The extremist group, whose leaders were jailed last year, sent an email to subscribers claiming “thousands” of its activists were becoming members of the Tories.
It came after Mr Johnson was endorsed by Tommy Robinson and garnered public support from other far-right figures.
“If you haven’t joined the Conservative Party yet, we urge you to do so immediately, to make Boris Johnson’s leadership more secure,” Britain First said in an email sent on Wednesday.
“Senior Britain First officials and rank-and-file members have been receiving their Conservative membership cards in the post.
“Just as Momentum activists joined the Labour Party to solidify Jeremy Corbyn’s grip on that party, Britain First activists and members seem to be doing the same for the Tories and Boris.”
The group published a photograph of a Conservative Party membership card said to belong to its chief of staff, Andrew Edge.
It appeared to show he had joined in the Hazel Grove constituency in Greater Manchester, which is represented by William Wragg.
Britain First public relations officer Ashlea Simon, who was recently among senior figures investigated by counterterror police, claimed Mr Edge had been “out campaigning for them all along as well”.
In a poll on the encrypted Telegram app, 43 per cent of respondents on Britain First’s channel said they had joined the Conservatives.
A Conservative Party spokesperson said: “While we welcome new members from a wide variety of backgrounds, we are vigilant against those seeking to join the party who do not share our aims.
“There is a process in place for local Conservative associations to approve members who apply to join, or to reject those who do not share the party’s values or objectives. We support local associations with this work to ensure they can and do take action where needed.”
Britain First, formerly a political party founded by ex-British National Party members, became notorious for carrying out “Christian patrols” and storming mosques.
In March 2018, leader Paul Golding and his former deputy Jayda Fransen were jailed for religiously aggravated harassment.
Britain First gained international notoriety when Donald Trump shared several of Fransen’s anti-Muslim Twitter posts in 2017, sparking a diplomatic row after Theresa May condemned the actions.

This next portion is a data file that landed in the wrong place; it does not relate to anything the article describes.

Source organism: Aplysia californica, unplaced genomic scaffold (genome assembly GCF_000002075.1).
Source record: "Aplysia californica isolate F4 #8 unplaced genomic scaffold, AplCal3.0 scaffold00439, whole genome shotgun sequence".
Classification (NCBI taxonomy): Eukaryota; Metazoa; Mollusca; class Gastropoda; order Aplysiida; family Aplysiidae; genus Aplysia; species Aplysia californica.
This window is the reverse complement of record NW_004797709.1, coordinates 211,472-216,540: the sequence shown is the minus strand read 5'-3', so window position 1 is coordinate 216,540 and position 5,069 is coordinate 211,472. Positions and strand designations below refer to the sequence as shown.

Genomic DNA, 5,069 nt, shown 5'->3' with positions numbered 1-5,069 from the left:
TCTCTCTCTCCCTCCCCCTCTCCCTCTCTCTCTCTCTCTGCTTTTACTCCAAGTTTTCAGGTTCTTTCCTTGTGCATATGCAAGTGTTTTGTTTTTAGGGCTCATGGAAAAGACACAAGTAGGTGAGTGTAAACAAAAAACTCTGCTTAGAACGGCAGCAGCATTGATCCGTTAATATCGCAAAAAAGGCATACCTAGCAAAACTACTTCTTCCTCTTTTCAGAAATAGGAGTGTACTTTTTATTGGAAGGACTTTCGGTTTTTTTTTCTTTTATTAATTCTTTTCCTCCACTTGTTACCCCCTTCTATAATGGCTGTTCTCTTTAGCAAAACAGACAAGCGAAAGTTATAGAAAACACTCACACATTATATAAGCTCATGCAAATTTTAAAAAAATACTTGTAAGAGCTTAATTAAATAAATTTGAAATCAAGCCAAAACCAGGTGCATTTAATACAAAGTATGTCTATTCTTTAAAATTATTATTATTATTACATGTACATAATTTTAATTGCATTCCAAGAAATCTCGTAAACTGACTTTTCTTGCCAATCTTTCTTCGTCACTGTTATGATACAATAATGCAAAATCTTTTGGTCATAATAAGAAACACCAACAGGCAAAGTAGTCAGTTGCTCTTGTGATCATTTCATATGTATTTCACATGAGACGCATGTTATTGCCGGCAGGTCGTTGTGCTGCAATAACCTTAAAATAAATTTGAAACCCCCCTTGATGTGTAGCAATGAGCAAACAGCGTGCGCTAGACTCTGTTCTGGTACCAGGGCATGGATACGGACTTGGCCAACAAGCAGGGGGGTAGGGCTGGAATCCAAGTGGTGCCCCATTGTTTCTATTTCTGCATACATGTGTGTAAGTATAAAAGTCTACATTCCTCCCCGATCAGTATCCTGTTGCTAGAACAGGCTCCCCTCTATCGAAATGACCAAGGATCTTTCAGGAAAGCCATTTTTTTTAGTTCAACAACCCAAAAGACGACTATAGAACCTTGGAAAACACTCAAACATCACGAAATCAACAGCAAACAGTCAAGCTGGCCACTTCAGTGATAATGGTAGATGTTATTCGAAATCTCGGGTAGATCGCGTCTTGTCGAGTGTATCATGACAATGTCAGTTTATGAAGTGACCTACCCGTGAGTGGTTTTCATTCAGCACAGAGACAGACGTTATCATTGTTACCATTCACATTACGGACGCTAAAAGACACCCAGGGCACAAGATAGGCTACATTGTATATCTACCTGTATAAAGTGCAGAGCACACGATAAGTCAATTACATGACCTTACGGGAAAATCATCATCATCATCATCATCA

Its Facebook page was “liked” by more than 2 million people before it was deleted, while Twitter has also taken action against the group.
Britain First is the latest far-right group to endorse the prime minister, who has earned support among nationalists for his pledge to “get Brexit done” and comments comparing Muslim women to letterboxes.
Tommy Robinson declared that “everyone should vote for Boris Johnson” in the election and posed wearing a mask of the prime minister’s face as the results came in.
The English Defence League founder previously called on his followers to “back Boris” and characterised him as a champion “for the people” versus “traitors in parliament”.
Former Liberal Democrat leader Jo Swinson, who lost her seat last week, wrote to Mr Johnson saying that Robinson’s “endorsement should be anathema to any candidate seeking to improve the lives of people across the UK”.
At the time, a spokesperson for Mr Johnson told The Independent: “The prime minister is clear that divisive politics has no place in our society and does not condone the views of Robinson.”
The Muslim Council of Britain (MCB) said Downing Street’s response did not go far enough.
“The prime minister must reflect on whether his party’s attitude towards Muslims and inaction on Islamophobia may have played a role in such endorsements,” secretary general Harun Khan told The Independent.
Mr Johnson originally promised an independent inquiry into Islamophobia in the party when he was campaigning to become leader, but the commitment has been widened to cover all forms of discrimination and prejudice.
The Conservative Party said Professor Swaran Singh would look at how it could improve its procedures and ensure “any instances are isolated and that there are robust processes in place to stamp them out”.
It came after Mr Johnson apologised for “all the hurt and offence” that had been caused to the Muslim community after a succession of scandals over comments by election candidates and politicians.
The prime minister has dismissed warnings that his language could inflame tensions and attacks on MPs as “humbug” in parliament, after repeatedly calling a law preventing a no-deal Brexit a “surrender act” and claiming the opposition wanted to “betray the people”.
Experts have said Mr Johnson had been “using the language of the far right” and playing into extremist narratives.
Chloe Colliver, who leads the digital research unit at the Institute for Strategic Dialogue think-tank, said Mr Johnson was “calling successfully to a nationalist interpretation of the Brexit debate”.
“It seems very purposeful to me and it really harks back to the Second World War nostalgia in this debate, which plays powerfully to the far right and nationalist groups,” she previously told The Independent.
Police leaders have repeatedly called for politicians and other public figures to avoid worsening tensions around Brexit with inflammatory language.
Join our commenting forum
Join thought-provoking conversations, follow other Independent readers and see their replies